Even ambulances come under fire

Mr Frank F. Croot [Corporal 18048], who until the outbreak of war was labour master at Luton Union Workhouse, and who is now serving with the Royal Army Medical Corps at the No 8 General Hospital, Rouen, has written an account of his experiences to Mr T. H. Taylor, assistant to the Clerk of the Board.

In his letter he writes: "I had a very rough time while with the Field Ambulance and that makes one appreciate a change such as this to a general hospital, as I can tell you it was far from a picnic up there. It was hot at Mons and a number of our men were missing."

Speaking of the retirement, he says: "I never thought I should be able to walk as we were forced to. It played everybody up terribly...we couldn't get time or a chance for a wash for two or three days at a stretch, and we didn't feel very comfortable. We used to stop walking about 10 or 11 at night and start off again at 3 am. Now and again we had just got covered with a heap of straw and then we would go again.

"The German artillery are very strong, and have held very strong positions. They had no care as to who or what they fired upon as they riddled our ambulances. We at one period had to leave all the ambulances and horses and our kits and jump into a train which was standing in a railway station. Oh, what a scramble it was! A few men were left behind and I have heard no more of those.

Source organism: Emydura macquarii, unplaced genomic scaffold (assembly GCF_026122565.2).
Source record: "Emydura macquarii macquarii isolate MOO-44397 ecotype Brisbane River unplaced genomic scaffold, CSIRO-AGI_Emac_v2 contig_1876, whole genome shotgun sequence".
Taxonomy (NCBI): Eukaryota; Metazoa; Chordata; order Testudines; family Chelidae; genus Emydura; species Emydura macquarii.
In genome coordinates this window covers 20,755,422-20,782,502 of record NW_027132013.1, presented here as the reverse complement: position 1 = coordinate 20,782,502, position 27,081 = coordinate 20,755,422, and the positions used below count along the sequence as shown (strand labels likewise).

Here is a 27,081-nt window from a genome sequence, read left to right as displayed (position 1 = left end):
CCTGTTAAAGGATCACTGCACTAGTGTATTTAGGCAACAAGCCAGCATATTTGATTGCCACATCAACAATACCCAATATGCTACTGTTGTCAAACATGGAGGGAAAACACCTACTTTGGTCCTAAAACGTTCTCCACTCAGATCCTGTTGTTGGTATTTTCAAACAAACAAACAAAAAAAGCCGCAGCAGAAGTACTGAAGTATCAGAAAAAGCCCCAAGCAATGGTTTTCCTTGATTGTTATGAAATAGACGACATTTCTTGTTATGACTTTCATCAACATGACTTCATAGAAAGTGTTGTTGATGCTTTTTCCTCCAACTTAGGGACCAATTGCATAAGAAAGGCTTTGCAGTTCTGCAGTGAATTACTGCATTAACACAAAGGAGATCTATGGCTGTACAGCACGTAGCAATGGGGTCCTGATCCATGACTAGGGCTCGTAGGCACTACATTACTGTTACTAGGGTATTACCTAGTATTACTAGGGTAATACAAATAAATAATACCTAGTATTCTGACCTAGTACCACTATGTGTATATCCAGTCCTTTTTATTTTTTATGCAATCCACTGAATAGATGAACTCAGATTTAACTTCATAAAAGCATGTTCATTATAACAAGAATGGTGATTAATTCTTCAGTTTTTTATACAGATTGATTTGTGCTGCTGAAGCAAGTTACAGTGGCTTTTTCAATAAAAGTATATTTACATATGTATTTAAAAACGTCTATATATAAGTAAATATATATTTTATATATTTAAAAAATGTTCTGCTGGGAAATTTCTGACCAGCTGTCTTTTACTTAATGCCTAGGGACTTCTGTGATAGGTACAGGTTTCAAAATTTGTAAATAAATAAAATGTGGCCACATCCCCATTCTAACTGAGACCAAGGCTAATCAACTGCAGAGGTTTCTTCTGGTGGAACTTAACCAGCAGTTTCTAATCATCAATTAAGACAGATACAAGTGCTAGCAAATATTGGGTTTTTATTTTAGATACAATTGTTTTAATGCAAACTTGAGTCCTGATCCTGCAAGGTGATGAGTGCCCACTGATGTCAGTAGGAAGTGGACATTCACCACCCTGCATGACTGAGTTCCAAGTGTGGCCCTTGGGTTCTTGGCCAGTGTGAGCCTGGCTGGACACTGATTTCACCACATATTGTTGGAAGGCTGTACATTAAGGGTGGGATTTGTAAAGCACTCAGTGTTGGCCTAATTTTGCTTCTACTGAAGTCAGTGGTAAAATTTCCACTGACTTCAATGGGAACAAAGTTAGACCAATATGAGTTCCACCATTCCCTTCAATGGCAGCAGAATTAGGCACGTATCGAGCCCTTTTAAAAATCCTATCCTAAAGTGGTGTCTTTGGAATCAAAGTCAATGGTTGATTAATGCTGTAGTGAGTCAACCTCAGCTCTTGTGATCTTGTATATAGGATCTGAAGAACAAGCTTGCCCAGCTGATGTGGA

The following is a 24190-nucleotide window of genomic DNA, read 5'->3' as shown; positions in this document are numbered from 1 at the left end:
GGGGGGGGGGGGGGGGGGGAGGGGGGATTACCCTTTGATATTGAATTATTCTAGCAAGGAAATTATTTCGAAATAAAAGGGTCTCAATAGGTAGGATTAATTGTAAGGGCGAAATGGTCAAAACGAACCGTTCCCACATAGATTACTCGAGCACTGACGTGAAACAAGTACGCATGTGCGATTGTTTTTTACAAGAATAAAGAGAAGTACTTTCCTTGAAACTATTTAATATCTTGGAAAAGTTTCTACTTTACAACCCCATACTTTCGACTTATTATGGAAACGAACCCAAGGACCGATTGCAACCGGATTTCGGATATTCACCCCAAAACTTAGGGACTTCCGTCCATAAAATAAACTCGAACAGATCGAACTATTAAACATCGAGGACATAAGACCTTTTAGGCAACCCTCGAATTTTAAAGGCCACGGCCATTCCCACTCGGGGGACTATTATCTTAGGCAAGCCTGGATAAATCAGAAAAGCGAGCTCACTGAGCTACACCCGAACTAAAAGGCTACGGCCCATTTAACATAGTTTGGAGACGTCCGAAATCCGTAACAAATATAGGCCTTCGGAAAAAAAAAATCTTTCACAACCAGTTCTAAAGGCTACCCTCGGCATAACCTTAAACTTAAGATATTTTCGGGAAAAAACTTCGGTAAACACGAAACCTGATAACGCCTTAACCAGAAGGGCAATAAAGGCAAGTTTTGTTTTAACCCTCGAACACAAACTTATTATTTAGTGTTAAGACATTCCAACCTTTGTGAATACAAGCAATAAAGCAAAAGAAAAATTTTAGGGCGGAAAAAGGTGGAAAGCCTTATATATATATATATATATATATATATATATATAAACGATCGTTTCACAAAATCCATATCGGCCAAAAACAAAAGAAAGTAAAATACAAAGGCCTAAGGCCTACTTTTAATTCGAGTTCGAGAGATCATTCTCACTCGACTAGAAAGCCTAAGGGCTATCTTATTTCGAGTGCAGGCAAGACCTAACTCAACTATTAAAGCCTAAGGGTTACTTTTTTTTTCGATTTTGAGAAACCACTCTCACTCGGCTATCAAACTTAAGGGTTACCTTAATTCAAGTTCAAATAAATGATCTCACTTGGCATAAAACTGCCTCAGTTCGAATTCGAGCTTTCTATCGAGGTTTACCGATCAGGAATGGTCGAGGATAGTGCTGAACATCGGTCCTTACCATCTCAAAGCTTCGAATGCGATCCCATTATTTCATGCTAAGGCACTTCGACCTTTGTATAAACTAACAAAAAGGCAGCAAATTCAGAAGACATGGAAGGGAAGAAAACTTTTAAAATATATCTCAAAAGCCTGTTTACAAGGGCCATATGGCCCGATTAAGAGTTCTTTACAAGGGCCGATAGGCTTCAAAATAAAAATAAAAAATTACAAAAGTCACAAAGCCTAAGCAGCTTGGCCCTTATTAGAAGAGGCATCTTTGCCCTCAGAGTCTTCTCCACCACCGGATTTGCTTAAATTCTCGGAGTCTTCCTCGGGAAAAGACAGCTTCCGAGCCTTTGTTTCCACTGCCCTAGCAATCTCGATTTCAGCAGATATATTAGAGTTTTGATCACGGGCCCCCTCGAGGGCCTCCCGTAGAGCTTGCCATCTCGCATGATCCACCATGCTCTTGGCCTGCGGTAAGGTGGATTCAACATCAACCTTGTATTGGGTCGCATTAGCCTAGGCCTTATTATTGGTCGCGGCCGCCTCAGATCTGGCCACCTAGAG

"After that we were walking, then riding in cattle trucks for days and nights. Later we made up our ambulance again, and on the advance it was terrible to see the destruction the Germans had wrought."

After describing some of the tragic scenes of people wandering in search of a safe shelter after having their homes destroyed, Mr Croot said: "One of our worst experiences was at ---- (censored), a few miles from the strong position the Germans held. We commenced to make a temporary hospital and had got part of a building cleared when the shells started to come right into us. We had a sergeant, five men and several horses killed, and some men wounded, but none very seriously. We went back a few miles with our waggons about 50 yards apart, and even then they very nearly cannonaded us with a few odd shells.

"We, however got what remained of us to Braine...then back we had to go through the place which had been wrecked by shells and on about three more miles. Then we had to take cover again, owing to the shells which had strewn the road with boughs of trees and rooted some up. Numerous dead horses blocked the way, and the smell was terrible from the dead.

However, a little later we continued our way, until we were ordered to march in single file at ten paces apart. Lucky it was so, or we should have lost a good many that night. As it was, no one was hit. We got to the pontoon which the Engineers had built the night before, and proceeded to c ross one at a time. One shell passed my face about a yard or perhaps a little more in front of me, I could see the time fuse as it travelled by me. I dropped back a few steps and in doing so just missed a second shell, so I must be thankful I escaped. I then got across the bridge and followed my party.